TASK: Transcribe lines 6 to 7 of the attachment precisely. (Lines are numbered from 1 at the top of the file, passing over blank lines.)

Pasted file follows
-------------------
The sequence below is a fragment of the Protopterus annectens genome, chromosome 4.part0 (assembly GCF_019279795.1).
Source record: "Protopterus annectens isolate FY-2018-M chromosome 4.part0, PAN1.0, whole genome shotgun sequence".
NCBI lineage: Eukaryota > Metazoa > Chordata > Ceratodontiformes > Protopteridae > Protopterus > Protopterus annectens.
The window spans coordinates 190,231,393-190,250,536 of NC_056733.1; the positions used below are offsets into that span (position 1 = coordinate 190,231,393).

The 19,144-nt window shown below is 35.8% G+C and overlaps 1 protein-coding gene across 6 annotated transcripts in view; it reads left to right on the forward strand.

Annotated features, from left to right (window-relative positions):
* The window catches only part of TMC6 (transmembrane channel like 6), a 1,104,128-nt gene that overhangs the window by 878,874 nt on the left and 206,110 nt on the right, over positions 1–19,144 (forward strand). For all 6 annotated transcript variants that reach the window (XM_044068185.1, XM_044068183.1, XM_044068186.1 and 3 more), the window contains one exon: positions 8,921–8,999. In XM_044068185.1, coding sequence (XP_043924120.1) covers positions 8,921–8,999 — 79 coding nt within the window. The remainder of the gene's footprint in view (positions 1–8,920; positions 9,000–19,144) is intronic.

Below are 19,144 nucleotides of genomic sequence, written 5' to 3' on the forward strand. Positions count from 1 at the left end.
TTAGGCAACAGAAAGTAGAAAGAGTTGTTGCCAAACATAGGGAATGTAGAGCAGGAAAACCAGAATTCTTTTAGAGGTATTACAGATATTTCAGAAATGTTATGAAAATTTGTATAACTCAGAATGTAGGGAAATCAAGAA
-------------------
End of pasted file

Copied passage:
Annotated features, from left to right (window-relative positions):
* The window catches only part of TMC6 (transmembrane channel like 6), a 1,104,128-nt gene that overhangs the window by 878,874 nt on the left and 206,110 nt on the right, over positions 1–19,144 (forward strand). For all 6 annotated transcript variants that reach the window (XM_044068185.1, XM_044068183.1, XM_044068186.1 and 3 more), the window contains one exon: positions 8,921–8,999. In XM_044068185.1, coding sequence (XP_043924120.1) covers positions 8,921–8,999 — 79 coding nt within the window. The remainder of the gene's footprint in view (positions 1–8,920; positions 9,000–19,144) is intronic.